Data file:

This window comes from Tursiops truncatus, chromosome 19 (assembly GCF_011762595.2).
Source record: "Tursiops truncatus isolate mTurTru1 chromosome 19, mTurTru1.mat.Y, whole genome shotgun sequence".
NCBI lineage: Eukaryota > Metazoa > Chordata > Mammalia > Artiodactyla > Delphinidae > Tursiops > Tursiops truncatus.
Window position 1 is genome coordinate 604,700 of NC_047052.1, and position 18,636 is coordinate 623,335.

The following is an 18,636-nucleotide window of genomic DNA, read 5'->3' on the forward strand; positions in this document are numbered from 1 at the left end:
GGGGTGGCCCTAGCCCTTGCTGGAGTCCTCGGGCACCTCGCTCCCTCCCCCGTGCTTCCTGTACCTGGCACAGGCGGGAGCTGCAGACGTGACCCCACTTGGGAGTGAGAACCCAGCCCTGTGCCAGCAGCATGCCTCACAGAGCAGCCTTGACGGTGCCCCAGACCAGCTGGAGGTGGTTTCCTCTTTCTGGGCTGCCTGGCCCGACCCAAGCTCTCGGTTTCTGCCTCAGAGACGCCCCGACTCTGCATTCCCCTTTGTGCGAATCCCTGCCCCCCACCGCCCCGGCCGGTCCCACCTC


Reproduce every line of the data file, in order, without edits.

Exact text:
This window comes from Tursiops truncatus, chromosome 19 (assembly GCF_011762595.2).
Source record: "Tursiops truncatus isolate mTurTru1 chromosome 19, mTurTru1.mat.Y, whole genome shotgun sequence".
NCBI lineage: Eukaryota > Metazoa > Chordata > Mammalia > Artiodactyla > Delphinidae > Tursiops > Tursiops truncatus.
Window position 1 is genome coordinate 604,700 of NC_047052.1, and position 18,636 is coordinate 623,335.

The following is an 18,636-nucleotide window of genomic DNA, read 5'->3' on the forward strand; positions in this document are numbered from 1 at the left end:
GGGGTGGCCCTAGCCCTTGCTGGAGTCCTCGGGCACCTCGCTCCCTCCCCCGTGCTTCCTGTACCTGGCACAGGCGGGAGCTGCAGACGTGACCCCACTTGGGAGTGAGAACCCAGCCCTGTGCCAGCAGCATGCCTCACAGAGCAGCCTTGACGGTGCCCCAGACCAGCTGGAGGTGGTTTCCTCTTTCTGGGCTGCCTGGCCCGACCCAAGCTCTCGGTTTCTGCCTCAGAGACGCCCCGACTCTGCATTCCCCTTTGTGCGAATCCCTGCCCCCCACCGCCCCGGCCGGTCCCACCTC